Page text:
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New White Paper Explores Web 2.0 in Government

Is Web 2.0 simply another hype storm created by technocrats and marketers in an attempt to generate new demand for products? Or do these technologies offer a real answer to some of the traditional shortcomings of citizen government interaction?

by / October 15, 2008
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Many new web developments, now collectively referred to under the umbrella of Web 2.0, are receiving increased scrutiny in the government sector. Basic questions arise. Is Web 2.0 simply another hype storm created by technocrats and marketers in an attempt to generate new demand for products? Or do these technologies offer a real answer to some of the traditional shortcomings of citizen government interaction?

A new white paper from the Digital Communities' CIO Task Force explores these and other questions as part of coming to terms with what these CIOs are now calling Government 2.0 - the efforts undertaken by communities, states and the federal government to implement the new tools and technologies that extend the utility of the Internet.

"Government 2.0: Building Communities with Web 2.0 and Social Networking is the first in a series of Digital Communities white papers that will be produced by our task forces," explained Todd Sander, deputy director of the Center for Digital Government and director of the Digital Communities program. "It provides a candid look into the thinking of CIO Task Force members as they struggle to balance the opportunity for broader community engagement with issues of security, infrastructure capacity and public perception."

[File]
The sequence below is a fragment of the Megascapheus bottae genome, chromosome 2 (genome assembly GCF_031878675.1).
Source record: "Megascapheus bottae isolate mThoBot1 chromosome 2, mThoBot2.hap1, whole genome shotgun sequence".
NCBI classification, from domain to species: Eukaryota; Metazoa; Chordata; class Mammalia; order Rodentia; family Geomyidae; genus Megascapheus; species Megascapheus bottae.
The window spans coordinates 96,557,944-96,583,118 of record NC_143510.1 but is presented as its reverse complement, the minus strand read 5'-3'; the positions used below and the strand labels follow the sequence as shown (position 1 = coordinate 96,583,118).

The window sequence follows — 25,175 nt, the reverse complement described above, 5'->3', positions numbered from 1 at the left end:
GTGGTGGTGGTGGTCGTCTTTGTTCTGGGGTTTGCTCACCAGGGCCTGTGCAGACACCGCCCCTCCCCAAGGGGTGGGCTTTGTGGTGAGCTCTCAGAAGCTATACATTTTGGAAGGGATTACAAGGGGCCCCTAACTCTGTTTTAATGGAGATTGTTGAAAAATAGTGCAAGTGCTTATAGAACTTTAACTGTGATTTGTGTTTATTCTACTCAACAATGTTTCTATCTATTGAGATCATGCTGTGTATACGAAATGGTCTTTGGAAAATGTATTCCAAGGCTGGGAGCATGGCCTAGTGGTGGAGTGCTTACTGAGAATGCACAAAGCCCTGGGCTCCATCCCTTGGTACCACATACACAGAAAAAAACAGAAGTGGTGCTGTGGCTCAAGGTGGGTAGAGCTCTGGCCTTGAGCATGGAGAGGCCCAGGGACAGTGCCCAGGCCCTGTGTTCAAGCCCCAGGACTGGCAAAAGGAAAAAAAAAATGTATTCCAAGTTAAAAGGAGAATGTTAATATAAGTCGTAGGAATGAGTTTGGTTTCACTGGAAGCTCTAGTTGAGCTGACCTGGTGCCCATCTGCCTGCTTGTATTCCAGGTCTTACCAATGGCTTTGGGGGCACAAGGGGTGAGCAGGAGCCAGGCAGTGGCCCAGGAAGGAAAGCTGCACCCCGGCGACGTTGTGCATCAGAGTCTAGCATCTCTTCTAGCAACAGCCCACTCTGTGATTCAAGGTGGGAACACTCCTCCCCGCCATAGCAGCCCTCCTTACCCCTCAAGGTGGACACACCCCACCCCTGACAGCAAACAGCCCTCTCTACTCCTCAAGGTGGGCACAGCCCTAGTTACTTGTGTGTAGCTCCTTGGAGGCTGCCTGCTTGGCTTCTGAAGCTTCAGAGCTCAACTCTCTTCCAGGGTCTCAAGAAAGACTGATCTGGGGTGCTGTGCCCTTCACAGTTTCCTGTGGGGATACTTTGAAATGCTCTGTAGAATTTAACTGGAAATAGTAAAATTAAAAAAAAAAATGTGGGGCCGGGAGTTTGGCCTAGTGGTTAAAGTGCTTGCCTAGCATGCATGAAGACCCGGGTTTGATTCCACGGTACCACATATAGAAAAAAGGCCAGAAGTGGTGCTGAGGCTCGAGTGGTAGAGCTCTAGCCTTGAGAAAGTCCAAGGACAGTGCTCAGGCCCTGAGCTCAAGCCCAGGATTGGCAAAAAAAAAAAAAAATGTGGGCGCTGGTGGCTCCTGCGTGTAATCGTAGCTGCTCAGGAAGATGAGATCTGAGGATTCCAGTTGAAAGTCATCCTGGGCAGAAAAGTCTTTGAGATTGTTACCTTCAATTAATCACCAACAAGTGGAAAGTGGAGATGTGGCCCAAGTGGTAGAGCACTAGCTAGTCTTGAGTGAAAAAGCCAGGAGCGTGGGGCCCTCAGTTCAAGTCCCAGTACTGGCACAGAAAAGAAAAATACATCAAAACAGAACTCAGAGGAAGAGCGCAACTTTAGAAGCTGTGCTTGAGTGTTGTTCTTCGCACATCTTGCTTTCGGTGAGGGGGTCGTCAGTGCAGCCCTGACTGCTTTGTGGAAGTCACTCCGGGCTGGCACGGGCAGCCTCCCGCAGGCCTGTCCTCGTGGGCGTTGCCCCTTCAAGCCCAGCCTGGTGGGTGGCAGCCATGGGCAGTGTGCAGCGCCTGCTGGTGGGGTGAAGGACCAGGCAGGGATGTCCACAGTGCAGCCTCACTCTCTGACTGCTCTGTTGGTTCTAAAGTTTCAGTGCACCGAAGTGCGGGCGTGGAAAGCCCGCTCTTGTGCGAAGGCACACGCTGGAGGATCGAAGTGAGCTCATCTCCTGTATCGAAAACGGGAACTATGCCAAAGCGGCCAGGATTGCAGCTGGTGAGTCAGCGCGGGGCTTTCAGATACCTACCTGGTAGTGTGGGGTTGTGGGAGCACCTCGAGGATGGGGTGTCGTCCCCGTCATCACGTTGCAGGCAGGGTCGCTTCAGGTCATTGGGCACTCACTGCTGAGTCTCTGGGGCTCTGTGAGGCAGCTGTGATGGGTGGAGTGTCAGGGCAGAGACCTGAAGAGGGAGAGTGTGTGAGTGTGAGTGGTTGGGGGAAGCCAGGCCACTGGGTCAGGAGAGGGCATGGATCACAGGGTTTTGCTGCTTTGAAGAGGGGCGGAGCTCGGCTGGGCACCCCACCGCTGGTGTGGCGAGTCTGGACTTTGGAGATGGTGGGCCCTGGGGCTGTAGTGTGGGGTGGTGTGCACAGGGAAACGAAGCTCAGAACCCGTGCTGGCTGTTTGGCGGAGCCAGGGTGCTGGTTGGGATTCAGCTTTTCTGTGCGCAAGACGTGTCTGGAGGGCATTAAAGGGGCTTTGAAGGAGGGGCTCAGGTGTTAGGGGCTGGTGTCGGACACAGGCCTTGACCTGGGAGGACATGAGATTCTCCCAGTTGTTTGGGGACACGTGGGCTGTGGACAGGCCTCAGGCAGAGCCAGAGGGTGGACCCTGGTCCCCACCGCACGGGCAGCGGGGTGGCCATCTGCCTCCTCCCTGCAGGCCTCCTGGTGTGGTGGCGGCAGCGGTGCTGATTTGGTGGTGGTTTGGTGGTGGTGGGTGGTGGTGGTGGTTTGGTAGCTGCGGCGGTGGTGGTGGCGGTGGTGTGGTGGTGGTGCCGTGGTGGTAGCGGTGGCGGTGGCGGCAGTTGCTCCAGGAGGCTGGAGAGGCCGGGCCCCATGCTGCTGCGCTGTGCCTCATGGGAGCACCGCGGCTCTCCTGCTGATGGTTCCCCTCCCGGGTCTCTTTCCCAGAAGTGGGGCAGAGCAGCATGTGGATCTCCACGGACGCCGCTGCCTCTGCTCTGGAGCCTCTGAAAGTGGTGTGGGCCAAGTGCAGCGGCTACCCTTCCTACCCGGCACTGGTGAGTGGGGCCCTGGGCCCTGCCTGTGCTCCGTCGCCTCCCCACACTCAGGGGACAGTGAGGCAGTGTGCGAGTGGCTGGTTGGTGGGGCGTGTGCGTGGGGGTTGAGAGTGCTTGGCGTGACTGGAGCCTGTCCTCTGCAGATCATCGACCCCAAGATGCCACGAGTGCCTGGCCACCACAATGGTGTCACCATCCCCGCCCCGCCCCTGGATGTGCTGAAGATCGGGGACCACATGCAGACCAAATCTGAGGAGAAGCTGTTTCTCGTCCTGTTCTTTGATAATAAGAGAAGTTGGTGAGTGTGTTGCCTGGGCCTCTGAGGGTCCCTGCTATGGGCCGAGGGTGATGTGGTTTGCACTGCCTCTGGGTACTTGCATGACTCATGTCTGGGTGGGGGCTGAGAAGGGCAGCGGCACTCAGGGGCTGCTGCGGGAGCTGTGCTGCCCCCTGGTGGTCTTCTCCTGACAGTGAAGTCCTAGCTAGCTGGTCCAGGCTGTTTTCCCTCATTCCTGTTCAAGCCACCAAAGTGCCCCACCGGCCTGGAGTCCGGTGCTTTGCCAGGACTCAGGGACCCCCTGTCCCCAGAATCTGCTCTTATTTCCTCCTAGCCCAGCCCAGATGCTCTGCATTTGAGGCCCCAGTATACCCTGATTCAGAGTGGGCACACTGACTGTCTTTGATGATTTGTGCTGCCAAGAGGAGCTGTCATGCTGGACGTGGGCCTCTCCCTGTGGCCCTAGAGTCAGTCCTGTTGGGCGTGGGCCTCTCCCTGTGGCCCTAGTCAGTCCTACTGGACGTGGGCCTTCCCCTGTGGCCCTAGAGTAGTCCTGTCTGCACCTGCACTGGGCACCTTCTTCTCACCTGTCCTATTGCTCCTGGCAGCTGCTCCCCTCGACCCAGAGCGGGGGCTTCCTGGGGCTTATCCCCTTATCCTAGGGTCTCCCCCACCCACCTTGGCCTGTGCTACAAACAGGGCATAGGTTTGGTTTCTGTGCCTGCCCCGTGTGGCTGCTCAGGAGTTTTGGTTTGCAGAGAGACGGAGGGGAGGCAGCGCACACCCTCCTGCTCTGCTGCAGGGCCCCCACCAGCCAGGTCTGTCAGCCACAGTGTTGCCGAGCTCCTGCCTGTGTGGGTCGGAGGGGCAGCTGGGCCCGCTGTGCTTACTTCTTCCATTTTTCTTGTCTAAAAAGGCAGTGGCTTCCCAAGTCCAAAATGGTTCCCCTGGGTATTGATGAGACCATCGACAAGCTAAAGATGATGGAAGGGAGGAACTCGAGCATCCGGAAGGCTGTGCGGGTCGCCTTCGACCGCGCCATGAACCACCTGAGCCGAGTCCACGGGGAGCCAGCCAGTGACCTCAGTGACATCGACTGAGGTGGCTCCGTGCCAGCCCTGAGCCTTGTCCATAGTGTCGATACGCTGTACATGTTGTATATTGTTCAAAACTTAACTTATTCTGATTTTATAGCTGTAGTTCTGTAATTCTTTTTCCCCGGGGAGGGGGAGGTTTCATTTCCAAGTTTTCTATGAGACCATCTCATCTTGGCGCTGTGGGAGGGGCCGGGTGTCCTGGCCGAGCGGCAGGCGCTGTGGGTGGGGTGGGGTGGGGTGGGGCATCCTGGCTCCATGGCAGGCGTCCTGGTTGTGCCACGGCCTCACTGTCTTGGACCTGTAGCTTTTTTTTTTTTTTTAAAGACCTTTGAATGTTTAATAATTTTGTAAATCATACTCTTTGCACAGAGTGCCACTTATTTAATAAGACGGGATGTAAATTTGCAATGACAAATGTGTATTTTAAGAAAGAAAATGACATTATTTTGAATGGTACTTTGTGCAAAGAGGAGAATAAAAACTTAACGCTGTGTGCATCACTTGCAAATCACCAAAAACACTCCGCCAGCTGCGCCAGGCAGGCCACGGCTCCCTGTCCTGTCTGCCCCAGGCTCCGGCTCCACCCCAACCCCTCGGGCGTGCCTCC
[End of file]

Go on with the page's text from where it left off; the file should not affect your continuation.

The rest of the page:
Among those jurisdictions that have chosen to explore the possibilities, the consensus seems to be that Web 2.0 can help government enhance its existing relationship with citizens by creating new avenues of interaction. But based on research conducted by the Center for Digital Government, it is clear that for every community that has decided to explore the possibilities another has decided not to; at least not right now.

According to Sander, the reasons for this are varied. "Some cite excessive demand on limited infrastructure and bandwidth, others security concerns, and many the difficulty overcoming the perception that such sites demonstrate no recognizable or defensible legitimate business use and provide little more than the opportunity for public employees to waste time at work," he said.

Yet a number of jurisdictions who are exploring some of the potential of Web 2.0 technologies are gaining positive insights, some of which are detailed in the white paper.

Moreover, the vision of government is starting to shift. As the white paper notes, "Perhaps the greatest potential for Web 2.0 technology in local government is its ability to, as Washington, D.C., CIO Vivek Kundra said, 're-establish the public square' and create and connect communities of interest."

That notion alone makes this an intriguing white paper, well worth a read.

 

A full copy of the white paper can be downloaded free from the Digital Communities Resource Center.

 

Blake Harris Editor